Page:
Coming out tips

Come out first to someone you know will be supportive

For some people, coming out can be pretty scary! If you know someone who you know is really supportive and pro-LGBT+, then coming out to them is probably a good place to start. If your first coming out experience is a good one, it can give you confidence in your identity.

 

Tell people your pronouns

Let people who which pronouns you’d like to be referred to by. People who aren’t LGBT+ themselves or who don’t have much knowledge around gender identity might not know the importance of pronouns, or know there are neutral options. Expect people to make mistakes, but try not to let it get to you and politely correct them.

 

Think about what to say to people who may not understand what it means to be LGBT+

Some people don’t understand much about sexuality and gender identity, so coming out as non-binary or pansexual might result in a bit of confusion for some friends or family members. If you have a bit of information about your sexuality or gender identity, like a leaflet or an online resource, share it with them to help educate them. It will help them understand who you are and why it’s important for you to come out and be yourself.
(Download our gender identity guide for parents and carers here)

 

Be conscious what you put on social media

Once you put something online, it’s out there for everyone to see. Even if you’re not friends with someone online, people can screenshot your posts and send to their friends, or your privacy settings may allow people who aren’t friends with you to see your posts. If want everyone to know your sexuality or gender identity then go ahead and post it proudly! If there are certain people you might not want to know yet, it’s worth keeping it offline.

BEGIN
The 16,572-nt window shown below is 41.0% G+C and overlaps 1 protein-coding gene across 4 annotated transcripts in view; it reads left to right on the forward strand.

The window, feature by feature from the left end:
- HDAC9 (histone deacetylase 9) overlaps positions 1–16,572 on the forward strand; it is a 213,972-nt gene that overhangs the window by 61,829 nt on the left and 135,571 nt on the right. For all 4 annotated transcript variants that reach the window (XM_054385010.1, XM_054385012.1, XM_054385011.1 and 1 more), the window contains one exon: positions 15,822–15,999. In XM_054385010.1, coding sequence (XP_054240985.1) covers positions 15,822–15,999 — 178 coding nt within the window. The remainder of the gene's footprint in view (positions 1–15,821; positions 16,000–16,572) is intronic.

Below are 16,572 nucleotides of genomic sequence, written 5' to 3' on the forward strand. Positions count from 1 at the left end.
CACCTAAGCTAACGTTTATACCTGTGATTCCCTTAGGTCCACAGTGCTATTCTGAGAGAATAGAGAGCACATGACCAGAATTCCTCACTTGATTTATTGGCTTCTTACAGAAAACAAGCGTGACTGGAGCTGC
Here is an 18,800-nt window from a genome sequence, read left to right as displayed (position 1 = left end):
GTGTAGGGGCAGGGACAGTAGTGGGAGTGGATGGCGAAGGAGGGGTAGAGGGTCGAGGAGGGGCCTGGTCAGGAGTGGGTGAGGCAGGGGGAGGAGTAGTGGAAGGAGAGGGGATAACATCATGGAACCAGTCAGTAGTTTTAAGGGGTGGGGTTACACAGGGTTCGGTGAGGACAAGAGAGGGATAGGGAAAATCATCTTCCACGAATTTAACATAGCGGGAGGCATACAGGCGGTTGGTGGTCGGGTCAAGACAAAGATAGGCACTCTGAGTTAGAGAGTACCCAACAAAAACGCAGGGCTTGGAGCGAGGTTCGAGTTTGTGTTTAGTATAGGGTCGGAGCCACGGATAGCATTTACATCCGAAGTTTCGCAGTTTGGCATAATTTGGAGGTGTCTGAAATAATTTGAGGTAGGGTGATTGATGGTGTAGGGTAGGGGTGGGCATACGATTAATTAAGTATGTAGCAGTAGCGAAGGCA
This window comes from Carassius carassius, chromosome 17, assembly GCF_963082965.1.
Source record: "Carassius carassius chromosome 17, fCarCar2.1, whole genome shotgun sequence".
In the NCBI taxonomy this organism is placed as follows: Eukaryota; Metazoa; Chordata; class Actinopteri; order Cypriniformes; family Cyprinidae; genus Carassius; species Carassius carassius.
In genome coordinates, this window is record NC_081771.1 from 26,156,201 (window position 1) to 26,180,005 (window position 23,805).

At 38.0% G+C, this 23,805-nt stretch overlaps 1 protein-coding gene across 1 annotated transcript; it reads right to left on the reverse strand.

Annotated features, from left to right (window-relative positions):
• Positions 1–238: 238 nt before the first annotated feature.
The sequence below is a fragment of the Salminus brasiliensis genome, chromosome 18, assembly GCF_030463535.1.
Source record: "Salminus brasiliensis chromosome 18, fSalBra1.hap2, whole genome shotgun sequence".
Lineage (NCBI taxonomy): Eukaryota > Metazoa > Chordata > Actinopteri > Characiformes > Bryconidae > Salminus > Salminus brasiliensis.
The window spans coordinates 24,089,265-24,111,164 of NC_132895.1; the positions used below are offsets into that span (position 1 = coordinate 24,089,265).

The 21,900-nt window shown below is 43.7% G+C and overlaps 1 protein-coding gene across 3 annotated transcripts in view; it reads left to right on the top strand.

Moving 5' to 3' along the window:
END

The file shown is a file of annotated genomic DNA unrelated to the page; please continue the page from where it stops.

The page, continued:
Think if there is anything friends/family can do to support you

Don’t forget about yourself! Coming out can be tiring and emotional, so if your friends/family can support you make sure you ask for help. If you’d like your mum to tell your Auntie Linda to stop saying “Oooh he’ll have his pick of all the girls when he’s older” because you are very much gay, then tell her! If you’re worried that people might say something at school or college, speak to your friends and let them know how you’re feeling and they can help to support you.

 

Look for local LGBT+ groups

See if there are any local LGBT+ groups, like Galaxy Youth, our Men's Group or the other groups listed on our Useful Links page, that you can attend. You can meet other LGBT+  people there who have already come out and might be able to share some good tips with you. Workers at LGBT+ groups are great people to talk to for advice on coming out too.

 

Only come out if you feel safe to do so

It’s important to only come out if you feel safe to do so. Luckily, most people in the UK are really accepting of LGBT+ people, but unfortunately this can’t be said for everyone.  Coming out is so important to living your life as your true self, but your safety is also very important.  If there is anyone who you feel poses a risk to your safety you can speak to your school nurse, STAR worker, teacher, or a member of staff at Galaxy who may be able to help you.

 

…and don’t forget, coming out is a continuous thing

The first time you come out can be really special and you’ll probably always remember it, but coming out never really stops! Maybe in years to come people won’t need to come out, but for now, there will be many occasions where you will come out.  If you’re a lesbian you might be asked by your GP what birth control method they’re on if you’re  sexually active, or work colleagues might ask you if you have a girlfriend when you’re a gay guy. It can be frustrating but you’ll get used to it and every time you come out you’re challenging assumptions, which those people might not make again. Keep your head held high and be your amazing self!